Still, there’s a reason “Homer at the Bat” has gotten so much praise from the baseball community. It’s hilarious, quotable, and yet still felt like the writers gave their all in it – doing their research and writing such vibrant comedy without sacrificing the show’s traces of heart. It deserves to be a reason for putting Homer Jay Simpson amongst the greats of America’s pastime – as both a parody and a loving tribute. The national pastime truly becomes one with probably the most influential TV show in American history… how poignant.

We’re talkin’ softball, from Maine to San Diego.
Talkin’ softball, Mattingly and Canseco
Ken Griffey’s grotesquely swollen jaw.
Steve Sax, and his run-in with the law.
We’re talking Homer, Ozzie and the Straw…

Scullyfied Simpsons: “Thirty Minutes Over Tokyo” (Season 10, Episode 22)

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Worth noting – it ain’t the last time Homer winds up attacking a national sovereign.

Knife goes in.
Guts come out.
That’s what Osaka Seafood Concern is all about!” 
– Osaka Seafood Concern Squid Mascot, supporting his company and his nation by gutting himself.

Airdate: May 16th, 1999

Written By: Donick Carey and Dan Greaney

Plot: Their savings depleted, the Simpsons have to rebuild their hopes of taking a vacation. After scrounging in dangerous ways, they are able to afford last-minute plane tickets to an unknown destination – this time, Tokyo, Japan. Bart and Homer are interested in the tastes of home… tastes that get them arrested and rapidly deplete the family’s savings. Running out of money, they are forced onto a game show to get plane tickets back home.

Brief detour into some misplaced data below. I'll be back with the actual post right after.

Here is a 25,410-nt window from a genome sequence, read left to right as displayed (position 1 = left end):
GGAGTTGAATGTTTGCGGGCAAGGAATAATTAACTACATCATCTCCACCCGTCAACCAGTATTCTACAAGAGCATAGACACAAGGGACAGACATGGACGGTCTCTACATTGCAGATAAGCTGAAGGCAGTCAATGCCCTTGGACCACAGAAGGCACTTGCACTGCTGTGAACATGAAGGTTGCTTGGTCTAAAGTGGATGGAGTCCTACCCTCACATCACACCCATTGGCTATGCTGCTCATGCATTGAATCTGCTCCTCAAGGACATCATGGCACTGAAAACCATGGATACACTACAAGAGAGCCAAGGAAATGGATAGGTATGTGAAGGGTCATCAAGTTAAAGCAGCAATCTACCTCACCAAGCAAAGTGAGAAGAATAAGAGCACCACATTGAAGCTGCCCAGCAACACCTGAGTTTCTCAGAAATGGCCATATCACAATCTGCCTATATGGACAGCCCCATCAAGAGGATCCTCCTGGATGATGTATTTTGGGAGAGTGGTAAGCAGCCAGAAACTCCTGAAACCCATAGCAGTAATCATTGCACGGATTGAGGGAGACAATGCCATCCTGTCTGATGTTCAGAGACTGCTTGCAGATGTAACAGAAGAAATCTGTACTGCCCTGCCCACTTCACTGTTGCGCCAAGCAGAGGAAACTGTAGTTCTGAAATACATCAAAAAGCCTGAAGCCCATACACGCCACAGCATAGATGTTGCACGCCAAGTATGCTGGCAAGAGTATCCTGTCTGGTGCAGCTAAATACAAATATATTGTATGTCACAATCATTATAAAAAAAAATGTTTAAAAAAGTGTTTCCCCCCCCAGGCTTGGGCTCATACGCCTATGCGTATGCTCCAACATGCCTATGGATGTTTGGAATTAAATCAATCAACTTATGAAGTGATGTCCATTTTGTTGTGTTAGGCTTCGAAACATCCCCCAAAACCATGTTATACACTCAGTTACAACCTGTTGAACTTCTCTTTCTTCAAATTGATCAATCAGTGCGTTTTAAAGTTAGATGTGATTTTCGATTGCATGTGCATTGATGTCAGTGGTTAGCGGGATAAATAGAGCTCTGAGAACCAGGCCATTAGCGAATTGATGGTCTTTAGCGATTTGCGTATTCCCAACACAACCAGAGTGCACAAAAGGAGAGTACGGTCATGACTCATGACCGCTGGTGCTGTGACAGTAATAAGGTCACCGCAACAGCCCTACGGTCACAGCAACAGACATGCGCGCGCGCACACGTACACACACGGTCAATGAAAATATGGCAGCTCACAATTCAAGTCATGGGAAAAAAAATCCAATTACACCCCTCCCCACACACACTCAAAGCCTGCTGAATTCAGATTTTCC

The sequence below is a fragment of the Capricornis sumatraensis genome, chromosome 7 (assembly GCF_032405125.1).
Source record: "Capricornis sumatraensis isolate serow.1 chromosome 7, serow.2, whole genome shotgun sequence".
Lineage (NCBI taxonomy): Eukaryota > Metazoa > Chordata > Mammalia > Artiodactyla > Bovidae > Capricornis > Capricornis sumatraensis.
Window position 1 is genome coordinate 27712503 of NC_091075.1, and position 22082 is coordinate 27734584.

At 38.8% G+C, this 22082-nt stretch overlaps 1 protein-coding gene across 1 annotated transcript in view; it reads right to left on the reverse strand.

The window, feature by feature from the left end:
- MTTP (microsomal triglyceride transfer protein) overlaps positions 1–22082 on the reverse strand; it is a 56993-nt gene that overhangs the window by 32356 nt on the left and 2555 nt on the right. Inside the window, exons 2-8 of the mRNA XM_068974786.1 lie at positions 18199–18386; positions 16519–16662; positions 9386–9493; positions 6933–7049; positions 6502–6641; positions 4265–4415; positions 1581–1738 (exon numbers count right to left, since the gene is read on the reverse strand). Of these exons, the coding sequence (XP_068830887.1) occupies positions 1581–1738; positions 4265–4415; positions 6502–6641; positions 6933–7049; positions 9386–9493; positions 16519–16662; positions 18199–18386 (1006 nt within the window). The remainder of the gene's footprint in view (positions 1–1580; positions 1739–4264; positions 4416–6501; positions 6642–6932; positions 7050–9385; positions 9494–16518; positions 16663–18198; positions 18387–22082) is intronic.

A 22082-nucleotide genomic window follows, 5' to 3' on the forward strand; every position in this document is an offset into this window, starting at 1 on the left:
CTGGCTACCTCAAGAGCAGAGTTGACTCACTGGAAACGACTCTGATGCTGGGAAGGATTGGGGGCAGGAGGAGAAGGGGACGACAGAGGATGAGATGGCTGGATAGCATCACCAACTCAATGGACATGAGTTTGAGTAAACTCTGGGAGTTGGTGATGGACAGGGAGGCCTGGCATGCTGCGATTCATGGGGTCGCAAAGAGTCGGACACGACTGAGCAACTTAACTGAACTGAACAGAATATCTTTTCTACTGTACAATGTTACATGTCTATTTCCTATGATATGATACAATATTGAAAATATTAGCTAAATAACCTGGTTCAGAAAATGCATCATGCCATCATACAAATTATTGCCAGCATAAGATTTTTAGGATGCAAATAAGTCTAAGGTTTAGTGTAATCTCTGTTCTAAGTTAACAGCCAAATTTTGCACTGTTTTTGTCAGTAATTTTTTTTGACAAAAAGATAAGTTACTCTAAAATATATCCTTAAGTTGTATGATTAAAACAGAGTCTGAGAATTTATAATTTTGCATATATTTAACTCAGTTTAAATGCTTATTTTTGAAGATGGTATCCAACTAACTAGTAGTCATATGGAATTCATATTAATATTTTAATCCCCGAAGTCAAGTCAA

Review:

You know, I had the strangest dream. I spent two years watching one of the most iconic comedy shows in the history of the western world decline into a shell of its former self, resorting to goofy climaxes and transforming their central character into a pompous dolt. It was a strange dream, one that also had me start watching a show about rebellious aliens and…

…oh, wait… it wasn’t a dream. Damn.

Yup, I’ve finally reached the end of Season 10. And having jumped over truckers and captured the Loch Ness Monster, what else to do but go out with a travel episode? Continue reading

Scullyfied Simpsons: “They Saved Lisa’s Brain” (Season 10, Episode 22)

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“Oh, a sarcasm detector. That’s a real useful invention!” – Comic Book Guy. Standout quote. Glad it came in this wonderful season!

Airdate: May 9th, 1999

Written By: Matt Selman

Plot: Springfield’s culture, never particularly highbrow, hits a low point when a contest asking contestants to embarrass themselves collapses into a full-blown riot. In response, Lisa pens an open letter begging the townsfolk to better themselves. That letter catches the collective eyes of Springfield’s MENSA chapter, who encourage her to join. Despite a bit of terseness in the group, their concerns about Springfield’s culture gain more prominence when they inadvertently cause Mayor Quimby to skip town. Following the town charter, they take over as a quasi-junta.

Review:

OK, 21 episodes down, two to go in the tenth season. Only took me about two years to do so. And after that complete and utter debacle of the last episode, these next two might close the season out on a high note.

There is a sort of bizarre coincidence, though, that I’ve noticed. Despite this season overall being quite focused on Homer’s increasingly bizarre antics, the debut and penultimate episodes of the season take a closer look at Springfield’s favorite intellectual, Lisa Simpson, and examines just where she fits into this strange society. Continue reading